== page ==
Last week, DWT Consumer Financial Services team member Tom Scanlon spoke at the June NYPAY panel titled, “Regulating Prepaid: Balance Between Protecting Consumers & Promoting Payments”. NYPAY is a New York-based forum for innovators and leaders in the payments and mobile commerce industry. The recent panel was part of a series of NYPAY events hosted by DWT and other New York law firms. DWT continues to monitor developments on prepaid issues, including the Consumer Financial Protection Bureau’s proposed prepaid account rule and the interplay amongst prepaid cards, new technologies, and emerging payment systems.
Tom was joined on the panel by Alex Gasner, Co-founder, One Financial Holdings; Barry Kessler, General Manager Reloadable Product, Praxell; and Brad Fauss, CEO, Network Branded Prepaid Card Association. Cristienne Genaro, Partner at Paygility Advisors, moderated the panel.
The panelists discussed the CFPB’s proposed prepaid account rule and key implications for the prepaid payments industry if the rule were to be implemented as proposed. The panelists highlighted three areas in which the proposed rule (if adopted providing substantively similar terms and requirements) could prove problematic:
- What’s a “Prepaid Account?” The panelists noted that the proposed definition of “prepaid account” does not adequately demarcate the difference between a “prepaid account” and other types of accounts (say, a checking account, with funds accessible through use of a debit card) currently covered by Regulation E.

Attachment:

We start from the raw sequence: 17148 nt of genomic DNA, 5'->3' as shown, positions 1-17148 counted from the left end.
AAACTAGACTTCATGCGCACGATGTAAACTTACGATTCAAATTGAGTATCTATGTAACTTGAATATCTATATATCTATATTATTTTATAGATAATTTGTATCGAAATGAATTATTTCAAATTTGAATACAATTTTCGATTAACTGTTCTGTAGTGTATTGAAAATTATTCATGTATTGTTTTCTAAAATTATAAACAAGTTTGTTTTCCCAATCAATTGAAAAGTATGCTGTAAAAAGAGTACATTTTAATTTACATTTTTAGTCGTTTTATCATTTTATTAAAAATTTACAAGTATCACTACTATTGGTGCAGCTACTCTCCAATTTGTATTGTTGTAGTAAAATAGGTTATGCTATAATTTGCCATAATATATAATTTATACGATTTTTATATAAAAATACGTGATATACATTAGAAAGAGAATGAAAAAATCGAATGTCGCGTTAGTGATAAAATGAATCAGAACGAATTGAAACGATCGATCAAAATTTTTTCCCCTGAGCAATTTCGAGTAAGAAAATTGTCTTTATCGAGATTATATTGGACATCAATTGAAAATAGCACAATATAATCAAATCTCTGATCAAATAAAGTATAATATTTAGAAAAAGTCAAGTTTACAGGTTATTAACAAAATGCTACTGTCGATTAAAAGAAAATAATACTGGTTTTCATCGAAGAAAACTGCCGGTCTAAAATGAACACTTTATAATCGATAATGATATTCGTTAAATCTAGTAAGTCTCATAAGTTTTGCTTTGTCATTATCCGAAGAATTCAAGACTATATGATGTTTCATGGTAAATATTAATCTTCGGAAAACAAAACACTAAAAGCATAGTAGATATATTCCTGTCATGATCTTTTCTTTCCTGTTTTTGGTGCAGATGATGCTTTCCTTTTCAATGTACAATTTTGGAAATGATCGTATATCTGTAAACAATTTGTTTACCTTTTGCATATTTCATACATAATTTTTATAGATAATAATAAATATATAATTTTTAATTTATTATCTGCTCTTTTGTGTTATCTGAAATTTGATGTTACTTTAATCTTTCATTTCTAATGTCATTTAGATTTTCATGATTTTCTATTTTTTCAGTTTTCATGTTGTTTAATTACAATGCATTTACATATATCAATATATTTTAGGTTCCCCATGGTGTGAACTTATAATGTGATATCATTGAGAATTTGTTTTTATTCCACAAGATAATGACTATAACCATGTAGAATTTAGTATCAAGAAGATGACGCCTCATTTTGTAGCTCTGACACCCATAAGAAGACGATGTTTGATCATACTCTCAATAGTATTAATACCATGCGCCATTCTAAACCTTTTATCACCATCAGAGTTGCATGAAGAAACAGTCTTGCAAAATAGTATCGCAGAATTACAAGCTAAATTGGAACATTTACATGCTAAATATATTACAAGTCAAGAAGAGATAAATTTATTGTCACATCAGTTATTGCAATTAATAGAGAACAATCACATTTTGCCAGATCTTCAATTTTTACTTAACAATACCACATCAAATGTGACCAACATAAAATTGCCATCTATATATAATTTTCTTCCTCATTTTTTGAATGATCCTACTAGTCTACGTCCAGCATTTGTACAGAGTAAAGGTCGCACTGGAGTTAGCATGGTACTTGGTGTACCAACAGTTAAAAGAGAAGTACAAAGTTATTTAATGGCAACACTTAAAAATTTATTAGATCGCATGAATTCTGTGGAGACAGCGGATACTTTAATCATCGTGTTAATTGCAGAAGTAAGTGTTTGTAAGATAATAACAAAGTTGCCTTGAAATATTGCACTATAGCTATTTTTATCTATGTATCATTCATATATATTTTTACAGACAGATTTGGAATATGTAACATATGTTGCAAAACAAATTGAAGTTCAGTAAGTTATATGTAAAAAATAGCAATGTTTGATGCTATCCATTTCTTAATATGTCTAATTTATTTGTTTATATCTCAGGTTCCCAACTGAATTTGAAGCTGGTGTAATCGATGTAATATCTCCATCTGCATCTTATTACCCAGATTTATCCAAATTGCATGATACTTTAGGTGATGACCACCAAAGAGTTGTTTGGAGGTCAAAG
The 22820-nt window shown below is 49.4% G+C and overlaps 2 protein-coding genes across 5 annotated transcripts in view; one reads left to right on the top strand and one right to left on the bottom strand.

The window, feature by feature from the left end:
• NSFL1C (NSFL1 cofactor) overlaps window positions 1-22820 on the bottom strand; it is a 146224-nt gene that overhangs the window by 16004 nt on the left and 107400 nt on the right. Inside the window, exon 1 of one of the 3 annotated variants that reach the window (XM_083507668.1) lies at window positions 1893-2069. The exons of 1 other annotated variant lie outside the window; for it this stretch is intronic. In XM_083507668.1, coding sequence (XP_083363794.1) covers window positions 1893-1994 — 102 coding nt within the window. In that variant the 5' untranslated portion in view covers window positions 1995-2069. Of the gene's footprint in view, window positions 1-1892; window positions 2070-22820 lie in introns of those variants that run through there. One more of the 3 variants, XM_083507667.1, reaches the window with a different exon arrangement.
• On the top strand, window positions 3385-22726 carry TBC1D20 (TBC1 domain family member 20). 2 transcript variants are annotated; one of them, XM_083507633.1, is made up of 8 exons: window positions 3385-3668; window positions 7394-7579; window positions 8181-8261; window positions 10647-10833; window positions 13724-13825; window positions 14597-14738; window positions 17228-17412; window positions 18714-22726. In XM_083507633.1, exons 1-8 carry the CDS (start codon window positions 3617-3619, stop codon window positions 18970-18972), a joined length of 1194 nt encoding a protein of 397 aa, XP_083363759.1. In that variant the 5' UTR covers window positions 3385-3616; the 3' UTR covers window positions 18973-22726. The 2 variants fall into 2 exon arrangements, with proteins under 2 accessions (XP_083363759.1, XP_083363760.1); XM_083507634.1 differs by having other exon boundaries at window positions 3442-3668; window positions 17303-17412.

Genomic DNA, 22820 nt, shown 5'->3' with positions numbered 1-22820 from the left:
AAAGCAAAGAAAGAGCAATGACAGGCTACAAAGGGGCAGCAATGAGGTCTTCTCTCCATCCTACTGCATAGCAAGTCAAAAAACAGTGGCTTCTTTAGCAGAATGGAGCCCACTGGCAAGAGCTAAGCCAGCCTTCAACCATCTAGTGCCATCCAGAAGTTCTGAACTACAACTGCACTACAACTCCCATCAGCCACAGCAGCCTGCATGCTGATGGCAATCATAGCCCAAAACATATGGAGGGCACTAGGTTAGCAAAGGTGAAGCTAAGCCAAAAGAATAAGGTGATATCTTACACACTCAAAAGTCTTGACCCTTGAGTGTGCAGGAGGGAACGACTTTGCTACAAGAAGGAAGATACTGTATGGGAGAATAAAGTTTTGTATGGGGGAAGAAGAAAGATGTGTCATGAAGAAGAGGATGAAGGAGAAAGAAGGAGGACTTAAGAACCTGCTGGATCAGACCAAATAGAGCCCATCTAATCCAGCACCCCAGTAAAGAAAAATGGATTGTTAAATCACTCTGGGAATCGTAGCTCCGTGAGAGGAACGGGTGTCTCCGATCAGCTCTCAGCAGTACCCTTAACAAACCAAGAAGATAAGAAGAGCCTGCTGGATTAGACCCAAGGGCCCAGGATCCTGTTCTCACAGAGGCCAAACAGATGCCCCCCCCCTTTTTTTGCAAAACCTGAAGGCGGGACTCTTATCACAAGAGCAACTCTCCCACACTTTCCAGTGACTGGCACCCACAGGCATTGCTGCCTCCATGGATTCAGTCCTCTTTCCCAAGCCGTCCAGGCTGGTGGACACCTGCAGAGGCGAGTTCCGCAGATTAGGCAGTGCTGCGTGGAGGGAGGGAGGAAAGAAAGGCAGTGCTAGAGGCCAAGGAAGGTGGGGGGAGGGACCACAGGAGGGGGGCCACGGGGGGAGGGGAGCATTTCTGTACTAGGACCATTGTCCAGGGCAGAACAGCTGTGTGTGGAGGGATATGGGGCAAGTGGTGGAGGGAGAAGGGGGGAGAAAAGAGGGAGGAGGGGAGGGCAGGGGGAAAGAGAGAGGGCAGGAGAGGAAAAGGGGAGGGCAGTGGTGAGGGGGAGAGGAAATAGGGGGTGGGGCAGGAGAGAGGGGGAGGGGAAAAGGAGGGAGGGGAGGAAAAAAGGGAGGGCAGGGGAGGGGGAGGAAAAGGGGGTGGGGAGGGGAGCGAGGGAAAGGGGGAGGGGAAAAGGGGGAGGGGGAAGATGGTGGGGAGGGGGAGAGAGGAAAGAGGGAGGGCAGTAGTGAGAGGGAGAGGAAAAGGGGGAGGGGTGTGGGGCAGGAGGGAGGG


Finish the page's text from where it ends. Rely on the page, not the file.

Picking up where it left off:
- Extension of Regulation Z’s Disclosure Requirements. The panelists expressed concern about the proposed rule’s extension of certain Regulation Z provisions to prepaid products that offer overdraft features, including unintended overdrafts known as forced-pay transactions. The panelists observed that, in forced-pay transactions, a prepaid account issuer may not be able to prevent overdrafts. Consequently, a broad swath of prepaid account issuers could be subject to Regulation Z even if the products offered do not expressly contain an overdraft feature. At least one panelist was optimistic that the CFPB may further refine these provisions in the final rule.
- Excessive Disclosures. The panelists identified the proposed rule’s disclosure requirements as particularly onerous. Attendees and panelists debated the costs and benefits of disclosures for consumers, including thoughtful discussion of behavioral economics and whether the short form / long form disclosures in the rule will actually help consumers.